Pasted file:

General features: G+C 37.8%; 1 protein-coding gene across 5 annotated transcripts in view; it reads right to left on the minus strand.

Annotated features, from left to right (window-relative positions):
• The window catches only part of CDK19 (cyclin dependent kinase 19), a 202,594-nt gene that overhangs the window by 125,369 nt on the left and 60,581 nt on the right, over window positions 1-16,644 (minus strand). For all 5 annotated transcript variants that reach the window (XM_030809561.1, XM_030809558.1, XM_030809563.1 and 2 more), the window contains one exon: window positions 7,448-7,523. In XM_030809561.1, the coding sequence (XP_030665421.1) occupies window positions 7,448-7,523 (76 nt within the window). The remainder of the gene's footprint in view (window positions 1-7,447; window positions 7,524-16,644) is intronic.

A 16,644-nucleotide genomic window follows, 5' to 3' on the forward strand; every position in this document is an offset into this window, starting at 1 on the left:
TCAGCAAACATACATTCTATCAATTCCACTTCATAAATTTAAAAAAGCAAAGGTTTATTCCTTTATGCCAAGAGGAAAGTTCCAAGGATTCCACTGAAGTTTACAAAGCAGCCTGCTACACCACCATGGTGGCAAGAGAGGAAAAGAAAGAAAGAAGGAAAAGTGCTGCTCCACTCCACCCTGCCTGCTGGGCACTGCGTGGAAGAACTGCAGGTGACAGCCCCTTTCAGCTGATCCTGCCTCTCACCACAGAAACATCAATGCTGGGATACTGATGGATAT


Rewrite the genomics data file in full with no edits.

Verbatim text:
General features: G+C 37.8%; 1 protein-coding gene across 5 annotated transcripts in view; it reads right to left on the minus strand.

Annotated features, from left to right (window-relative positions):
• The window catches only part of CDK19 (cyclin dependent kinase 19), a 202,594-nt gene that overhangs the window by 125,369 nt on the left and 60,581 nt on the right, over window positions 1-16,644 (minus strand). For all 5 annotated transcript variants that reach the window (XM_030809561.1, XM_030809558.1, XM_030809563.1 and 2 more), the window contains one exon: window positions 7,448-7,523. In XM_030809561.1, the coding sequence (XP_030665421.1) occupies window positions 7,448-7,523 (76 nt within the window). The remainder of the gene's footprint in view (window positions 1-7,447; window positions 7,524-16,644) is intronic.

A 16,644-nucleotide genomic window follows, 5' to 3' on the forward strand; every position in this document is an offset into this window, starting at 1 on the left:
TCAGCAAACATACATTCTATCAATTCCACTTCATAAATTTAAAAAAGCAAAGGTTTATTCCTTTATGCCAAGAGGAAAGTTCCAAGGATTCCACTGAAGTTTACAAAGCAGCCTGCTACACCACCATGGTGGCAAGAGAGGAAAAGAAAGAAAGAAGGAAAAGTGCTGCTCCACTCCACCCTGCCTGCTGGGCACTGCGTGGAAGAACTGCAGGTGACAGCCCCTTTCAGCTGATCCTGCCTCTCACCACAGAAACATCAATGCTGGGATACTGATGGATAT